Picks Six: Bay Area Cult Bands That I’d Love To See Play Again

by Dakin Hardwick on July 12, 2013

trashwomen

Last weekend, I had the opportunity to see The Trashwomen play their first show in 12 years at Burger Boogaloo in Mosswood Park. The set was fierce and amazing, and the crowd, which ranged in age from 10 to 55, was ecstatic to see finally see this band. It got me thinking about other bands like this. The forgotten bands of the bay area. These are bands that never became big national successes, but were revered in the bay area, and I would love to see a rousing comeback show by any of thee bands. This is also the final “Picks Six” you will see on Spinning Platters. I know there are a lot of fans of lists out there, however, and we will have a regular column coming your way in the very near future that I hope you like.

Full Moon Partisans

This band existed for only a very short time. And during those three or four years, it seemed like you always were only a few weeks away from a Full Moon Partisans dance party. They could have been huge. As they were fizzling out, like-minded bands like Gogol Bordello, Beirut, and Devotchka broke out, and I always wondered what could have happened if they stuck around for one more tour.

Skankin’ Pickle

Skankin’ Pickle debut record was called Skafunkrastpunk. And that was exactly what they did. They were an interracial band that crossed the same genre boundaries that Fishbone did, only did it with just a touch of nerd. They put on an amazing, high energy live show. Then, in 1si996, they called it quits. For a few years, the various members of the band continued to play around town, keeping their chops warm. However, in 2007, guitarist and cofounder Lynette Knackstedt passed away. Lead singer / sax player Mike Park and trombonist Gerry Lindquist played a memorial show, doing Skankin’ Pickle songs for the last time ever with help from fellow Bay Area ska favorites Monkey. However, there is some hope for a future Pickle show. When Yo Gabba Gabba played the Fox Theater late last year, their musical guest was Mike Park. Instead of doing his folk music, as he has been doing lately, he staged a mini Skankin’ Pickle reunion with Lindquist and trombonist (yes, two trombone players) Lars Nylander on stage for a cover of Bad Manners’ “Feel Like Jumpin'”. So, maybe, just maybe, we actually have a shot at seeing Skankin’ Pickle do a full scale show once again.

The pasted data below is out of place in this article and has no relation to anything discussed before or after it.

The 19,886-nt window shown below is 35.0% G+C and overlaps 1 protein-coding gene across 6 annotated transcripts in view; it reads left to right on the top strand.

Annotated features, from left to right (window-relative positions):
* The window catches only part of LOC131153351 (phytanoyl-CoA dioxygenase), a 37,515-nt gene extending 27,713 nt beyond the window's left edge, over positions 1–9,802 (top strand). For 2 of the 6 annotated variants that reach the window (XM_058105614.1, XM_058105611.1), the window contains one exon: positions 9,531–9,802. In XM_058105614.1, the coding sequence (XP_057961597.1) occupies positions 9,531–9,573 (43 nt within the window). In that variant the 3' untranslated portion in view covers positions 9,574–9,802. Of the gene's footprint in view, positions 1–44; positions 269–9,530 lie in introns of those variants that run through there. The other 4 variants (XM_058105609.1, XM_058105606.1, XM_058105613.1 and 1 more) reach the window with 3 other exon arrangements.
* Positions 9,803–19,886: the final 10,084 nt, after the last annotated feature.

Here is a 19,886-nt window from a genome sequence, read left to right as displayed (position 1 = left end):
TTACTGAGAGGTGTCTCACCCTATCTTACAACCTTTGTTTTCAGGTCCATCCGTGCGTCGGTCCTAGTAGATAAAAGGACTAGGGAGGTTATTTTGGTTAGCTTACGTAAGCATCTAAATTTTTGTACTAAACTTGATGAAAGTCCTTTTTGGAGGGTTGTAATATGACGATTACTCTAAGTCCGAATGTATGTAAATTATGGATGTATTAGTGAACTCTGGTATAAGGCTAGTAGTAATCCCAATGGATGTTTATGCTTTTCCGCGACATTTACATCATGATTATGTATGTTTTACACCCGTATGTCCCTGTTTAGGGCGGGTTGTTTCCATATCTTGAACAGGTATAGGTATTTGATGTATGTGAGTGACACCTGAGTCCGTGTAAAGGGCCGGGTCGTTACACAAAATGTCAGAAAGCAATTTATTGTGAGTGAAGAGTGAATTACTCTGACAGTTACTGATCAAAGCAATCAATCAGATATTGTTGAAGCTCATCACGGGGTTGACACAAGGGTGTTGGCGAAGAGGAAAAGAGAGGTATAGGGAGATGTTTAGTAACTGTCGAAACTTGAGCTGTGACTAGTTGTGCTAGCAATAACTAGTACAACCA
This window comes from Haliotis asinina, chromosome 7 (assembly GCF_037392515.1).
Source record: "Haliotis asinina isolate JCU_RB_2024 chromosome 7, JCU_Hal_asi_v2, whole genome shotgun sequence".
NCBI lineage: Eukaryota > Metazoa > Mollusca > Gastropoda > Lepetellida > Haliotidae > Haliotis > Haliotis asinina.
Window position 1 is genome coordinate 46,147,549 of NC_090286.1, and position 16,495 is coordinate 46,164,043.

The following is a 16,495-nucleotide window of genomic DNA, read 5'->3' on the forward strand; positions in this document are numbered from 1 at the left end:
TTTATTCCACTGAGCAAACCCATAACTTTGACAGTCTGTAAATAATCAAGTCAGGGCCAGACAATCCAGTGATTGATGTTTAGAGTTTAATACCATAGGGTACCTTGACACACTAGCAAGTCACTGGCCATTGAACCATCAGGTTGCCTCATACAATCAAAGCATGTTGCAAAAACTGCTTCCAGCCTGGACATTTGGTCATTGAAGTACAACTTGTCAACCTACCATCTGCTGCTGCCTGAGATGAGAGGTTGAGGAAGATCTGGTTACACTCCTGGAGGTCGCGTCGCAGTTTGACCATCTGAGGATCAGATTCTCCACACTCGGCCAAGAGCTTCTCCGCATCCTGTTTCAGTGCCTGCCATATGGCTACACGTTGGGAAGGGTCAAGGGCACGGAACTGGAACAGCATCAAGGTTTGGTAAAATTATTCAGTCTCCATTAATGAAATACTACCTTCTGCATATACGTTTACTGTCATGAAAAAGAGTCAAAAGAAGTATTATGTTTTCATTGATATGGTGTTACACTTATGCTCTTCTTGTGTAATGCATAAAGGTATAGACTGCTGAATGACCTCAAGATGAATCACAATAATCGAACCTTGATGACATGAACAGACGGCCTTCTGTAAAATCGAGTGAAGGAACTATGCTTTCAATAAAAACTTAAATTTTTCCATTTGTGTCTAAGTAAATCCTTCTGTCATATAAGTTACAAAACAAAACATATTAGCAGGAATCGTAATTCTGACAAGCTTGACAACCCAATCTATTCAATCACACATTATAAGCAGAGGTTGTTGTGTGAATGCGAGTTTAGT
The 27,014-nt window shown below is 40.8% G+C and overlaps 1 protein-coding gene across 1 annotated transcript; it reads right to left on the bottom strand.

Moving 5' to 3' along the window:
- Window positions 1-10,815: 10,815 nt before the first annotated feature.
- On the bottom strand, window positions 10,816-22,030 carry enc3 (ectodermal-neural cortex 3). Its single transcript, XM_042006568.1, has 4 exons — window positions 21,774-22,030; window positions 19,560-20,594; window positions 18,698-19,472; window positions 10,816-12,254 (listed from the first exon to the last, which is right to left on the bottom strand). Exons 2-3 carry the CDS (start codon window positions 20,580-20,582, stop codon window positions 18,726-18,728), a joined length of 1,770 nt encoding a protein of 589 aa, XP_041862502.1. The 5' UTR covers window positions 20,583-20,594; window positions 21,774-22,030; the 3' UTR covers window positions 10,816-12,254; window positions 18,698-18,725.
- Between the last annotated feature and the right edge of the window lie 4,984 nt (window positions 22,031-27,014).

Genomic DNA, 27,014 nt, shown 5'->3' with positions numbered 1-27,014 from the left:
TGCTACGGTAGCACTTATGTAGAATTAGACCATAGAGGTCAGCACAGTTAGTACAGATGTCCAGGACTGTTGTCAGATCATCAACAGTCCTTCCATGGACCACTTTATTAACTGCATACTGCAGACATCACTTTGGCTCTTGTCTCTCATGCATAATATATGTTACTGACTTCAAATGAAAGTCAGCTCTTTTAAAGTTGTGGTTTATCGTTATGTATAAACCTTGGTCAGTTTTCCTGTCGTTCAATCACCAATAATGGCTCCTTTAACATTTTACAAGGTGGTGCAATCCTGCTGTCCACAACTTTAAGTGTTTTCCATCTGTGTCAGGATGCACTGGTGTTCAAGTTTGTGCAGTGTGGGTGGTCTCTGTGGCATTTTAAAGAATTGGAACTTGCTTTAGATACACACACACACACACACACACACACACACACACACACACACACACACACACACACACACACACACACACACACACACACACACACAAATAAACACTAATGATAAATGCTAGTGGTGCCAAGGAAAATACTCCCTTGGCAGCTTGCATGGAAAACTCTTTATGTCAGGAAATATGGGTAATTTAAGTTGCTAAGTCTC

Negative Trend

Negative Trend were part of the late 70’s local punk scene. Their angular hardcore was a totally unique sound at the time, setting them apart from the the rest of the scene. Sadly, much like many of their peers, they only existed for a mere two years. Bassist Will Shatter and drummer Steve Pace went on to form Flipper, a band that was a huge influence on Nirvana, Black Flag, and The Melvins amongst others. Despite Shatters passing, the rest of the original line up: Steve DePace, Craig Gray, and Rozz Rezabeck are still alive and well. Maybe a few solid comeback shows could give this band the props they never received the first time around.

Tilt

There were a lot of pop punk bands coming out of the East Bay in the early 90’s. So many that it was tough to weed through many of them. One of my personal favorites, however, was Tilt. Their songs were insanely catchy, and lyrics were equal parts hyper intelligent and relatable¬† to the masses. Research shows that they “almost” reunited in 2011, but that didn’t happen because Pete Rypins broke his arm shortly before the gig, causing it to get canceled. Maybe, just maybe, they will finally play that gig.

The Count Five

Although when we think of the 1960’s rock scene, we usually think of the San Francisco Psychedelic scene that brought us The Grateful Dead, Moby Grape, and Jefferson Airplane. Few people realize before the Summer of Love, the city south of the bay, San Jose, gave us the bay’s first real rock hit. The Count Five’s “Psychotic Reaction” was a #5 hit on the Billboard Pop Charts, but the band never released anything of any major notoriety again.¬† The broke up in 1969 with only one album under it’s belt. Although there are two members no longer with us, and my research really hasn’t been able to give me any word on the health of the other 3 members, it still would be kind of awesome to get to hear this song done live.

The Hi Fives

Much like Full Moon Partisans, The Hi Fives were a victim of being ahead of their time. They put out 3 records of delicious 60’s garage rock, complete with killer harmonies and they made sure to where suits whenever they played live. They stopped playing live in 1998, the same year The Hives released A.K.A.I.D.I.O.T. and the year before The White Stripes released their debut record. It’s a shame they missed the garage rock revival of the early aughts.

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I can guarantee that I’m missing a favorite band of yours. Why don’t you post about a dearly departed Bay Area cult band in the comments that you’d like to see play again?

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